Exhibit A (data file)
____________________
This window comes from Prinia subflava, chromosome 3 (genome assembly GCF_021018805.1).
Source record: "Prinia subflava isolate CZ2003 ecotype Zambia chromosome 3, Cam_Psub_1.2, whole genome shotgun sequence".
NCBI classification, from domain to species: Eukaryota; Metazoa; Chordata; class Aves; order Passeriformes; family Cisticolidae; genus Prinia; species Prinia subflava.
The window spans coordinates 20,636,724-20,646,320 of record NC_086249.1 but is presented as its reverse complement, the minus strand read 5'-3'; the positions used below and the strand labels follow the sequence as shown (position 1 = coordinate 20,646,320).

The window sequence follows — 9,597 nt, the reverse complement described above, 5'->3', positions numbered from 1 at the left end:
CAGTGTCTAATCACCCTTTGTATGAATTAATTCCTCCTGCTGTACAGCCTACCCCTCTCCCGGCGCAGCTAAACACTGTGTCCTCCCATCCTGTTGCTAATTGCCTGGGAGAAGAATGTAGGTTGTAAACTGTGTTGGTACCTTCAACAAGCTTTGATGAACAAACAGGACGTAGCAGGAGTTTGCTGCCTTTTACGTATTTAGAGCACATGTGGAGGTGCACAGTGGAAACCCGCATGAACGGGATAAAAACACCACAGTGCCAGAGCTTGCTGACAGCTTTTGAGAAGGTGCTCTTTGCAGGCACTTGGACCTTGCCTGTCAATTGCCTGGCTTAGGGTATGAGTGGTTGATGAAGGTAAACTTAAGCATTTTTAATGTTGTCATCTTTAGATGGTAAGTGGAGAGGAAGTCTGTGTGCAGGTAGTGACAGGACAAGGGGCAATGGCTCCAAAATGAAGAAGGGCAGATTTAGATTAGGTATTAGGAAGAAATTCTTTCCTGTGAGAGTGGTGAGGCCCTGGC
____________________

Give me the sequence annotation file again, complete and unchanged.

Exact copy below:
This window comes from Prinia subflava, chromosome 3 (genome assembly GCF_021018805.1).
Source record: "Prinia subflava isolate CZ2003 ecotype Zambia chromosome 3, Cam_Psub_1.2, whole genome shotgun sequence".
NCBI classification, from domain to species: Eukaryota; Metazoa; Chordata; class Aves; order Passeriformes; family Cisticolidae; genus Prinia; species Prinia subflava.
The window spans coordinates 20,636,724-20,646,320 of record NC_086249.1 but is presented as its reverse complement, the minus strand read 5'-3'; the positions used below and the strand labels follow the sequence as shown (position 1 = coordinate 20,646,320).

The window sequence follows — 9,597 nt, the reverse complement described above, 5'->3', positions numbered from 1 at the left end:
CAGTGTCTAATCACCCTTTGTATGAATTAATTCCTCCTGCTGTACAGCCTACCCCTCTCCCGGCGCAGCTAAACACTGTGTCCTCCCATCCTGTTGCTAATTGCCTGGGAGAAGAATGTAGGTTGTAAACTGTGTTGGTACCTTCAACAAGCTTTGATGAACAAACAGGACGTAGCAGGAGTTTGCTGCCTTTTACGTATTTAGAGCACATGTGGAGGTGCACAGTGGAAACCCGCATGAACGGGATAAAAACACCACAGTGCCAGAGCTTGCTGACAGCTTTTGAGAAGGTGCTCTTTGCAGGCACTTGGACCTTGCCTGTCAATTGCCTGGCTTAGGGTATGAGTGGTTGATGAAGGTAAACTTAAGCATTTTTAATGTTGTCATCTTTAGATGGTAAGTGGAGAGGAAGTCTGTGTGCAGGTAGTGACAGGACAAGGGGCAATGGCTCCAAAATGAAGAAGGGCAGATTTAGATTAGGTATTAGGAAGAAATTCTTTCCTGTGAGAGTGGTGAGGCCCTGGC